Finally, let's dive into some talk about the Astros front office and how they do business at this time of year. We're fortunate here at TCB to have Mike Fast drop by every now and then and offer his perspective on the FO. On Friday, he did this in the comments on the Moylan signing and his points are worth revisiting here:
We have never conducted our business in the rumor mills.
We're not going to talk publicly or even behind the scenes to the media about which free agents we are pursuing.
It has made for a slow start for the Astros' hot stove season, I guess, but what can you do?
In my experience
PR in the media matters less for getting free agents to come than having trustworthy relationships with their agents.
I also don't know what good it does to start dangling specific names when we can't guarantee they will come until we sign them. If they are going to sign, we'll get PR when they do. If they choose to sign elsewhere, we've only brought bad PR on ourselves by dangling the carrot in front of fans.
Not until after the deal was done.
By the point the rumors started appearing in the media, the bidding was already over, even though it took a few days for Chicago to make the formal announcement.
Although it is true that there are always two parties to negotiations, and the other party can choose to talk if they think it is in their interests.
The first quote from Fast was addressing the fact that the team isn't "linked" to any significant free agents. The second is about the PR value of being linked publicly to free agents and the third was about the team leaking information on how much they bid for Jose Abreu.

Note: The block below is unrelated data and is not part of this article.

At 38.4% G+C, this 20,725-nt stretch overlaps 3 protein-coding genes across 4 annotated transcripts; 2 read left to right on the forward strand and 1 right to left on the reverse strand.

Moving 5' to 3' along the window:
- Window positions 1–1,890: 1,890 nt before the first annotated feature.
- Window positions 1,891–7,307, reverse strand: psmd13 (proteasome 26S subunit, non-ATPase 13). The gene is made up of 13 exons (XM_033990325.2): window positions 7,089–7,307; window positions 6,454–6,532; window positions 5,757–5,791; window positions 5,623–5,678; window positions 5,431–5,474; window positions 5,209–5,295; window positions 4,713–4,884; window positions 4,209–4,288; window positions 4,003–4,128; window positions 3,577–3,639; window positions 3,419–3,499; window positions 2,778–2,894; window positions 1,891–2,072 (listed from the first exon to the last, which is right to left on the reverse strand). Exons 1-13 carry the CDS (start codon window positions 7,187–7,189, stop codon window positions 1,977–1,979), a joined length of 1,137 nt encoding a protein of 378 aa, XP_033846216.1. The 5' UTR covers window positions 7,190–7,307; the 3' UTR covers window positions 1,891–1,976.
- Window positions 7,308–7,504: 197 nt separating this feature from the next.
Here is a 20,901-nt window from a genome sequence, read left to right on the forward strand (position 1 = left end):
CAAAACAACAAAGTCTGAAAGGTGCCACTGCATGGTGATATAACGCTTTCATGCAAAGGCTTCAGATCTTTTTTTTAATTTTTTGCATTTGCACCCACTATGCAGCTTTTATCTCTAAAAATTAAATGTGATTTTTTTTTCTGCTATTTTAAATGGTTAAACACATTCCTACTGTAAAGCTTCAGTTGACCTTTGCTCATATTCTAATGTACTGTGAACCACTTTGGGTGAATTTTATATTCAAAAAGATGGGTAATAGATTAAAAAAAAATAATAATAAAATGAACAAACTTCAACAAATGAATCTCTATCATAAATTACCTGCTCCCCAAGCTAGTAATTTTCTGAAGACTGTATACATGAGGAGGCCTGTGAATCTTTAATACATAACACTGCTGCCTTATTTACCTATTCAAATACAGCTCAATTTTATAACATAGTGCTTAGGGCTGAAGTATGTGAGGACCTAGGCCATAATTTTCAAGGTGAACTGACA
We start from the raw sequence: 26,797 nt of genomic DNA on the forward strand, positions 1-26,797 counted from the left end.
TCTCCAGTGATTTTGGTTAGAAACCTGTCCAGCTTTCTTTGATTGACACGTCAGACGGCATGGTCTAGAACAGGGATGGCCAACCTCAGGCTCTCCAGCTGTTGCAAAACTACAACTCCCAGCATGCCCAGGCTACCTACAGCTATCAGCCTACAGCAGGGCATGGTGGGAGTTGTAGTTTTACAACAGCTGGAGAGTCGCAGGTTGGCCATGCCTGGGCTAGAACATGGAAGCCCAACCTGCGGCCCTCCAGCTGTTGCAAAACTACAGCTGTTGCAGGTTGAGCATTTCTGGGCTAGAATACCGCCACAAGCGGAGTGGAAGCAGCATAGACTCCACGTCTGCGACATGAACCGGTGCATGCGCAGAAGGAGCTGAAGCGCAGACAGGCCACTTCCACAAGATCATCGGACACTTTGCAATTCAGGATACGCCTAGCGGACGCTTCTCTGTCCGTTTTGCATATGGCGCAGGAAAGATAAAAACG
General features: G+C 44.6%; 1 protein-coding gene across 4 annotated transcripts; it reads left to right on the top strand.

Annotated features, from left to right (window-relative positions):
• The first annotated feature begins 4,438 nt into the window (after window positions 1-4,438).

What Mike is attempting to say here is critical to how the front office negotiates and handles this time of the year. It's also how they handle the draft and any number of other aspects of the baseball calendar. We know this. It's not news. But, it is important to remember as we sit here in the tail end of November.
For those of you who want the Astros to be linked to other free agents and are convinced the payroll will not increase at all in 2014: have you seen what the Twins did this offseason? They're linked to free agents left and right. They've been linked to Bronson Arroyo and multiple other big ticket free agents. Have they signed any of them yet? Nope. Have they done anything to improve the team over a disastrous run in the past few seasons? Nope.
They're building from within, just like the Astros. A few news stories linking them to players doesn't change the fact that they lost franchise first baseman Justin Morneau for money (and declining performance) and still have not won games.
There is value to what Fast and the Astros are doing. They're conducting business, just not through the media. It makes it tough for us here, when we'd ruminate on any little rumor we can find. But, it does not mean the team is standing pat.
Peter Moylan may not be the best argument for that. He's also not going to be the only addition this winter. But, taking all three of these points into consideration, Moylan is an excellent place to start.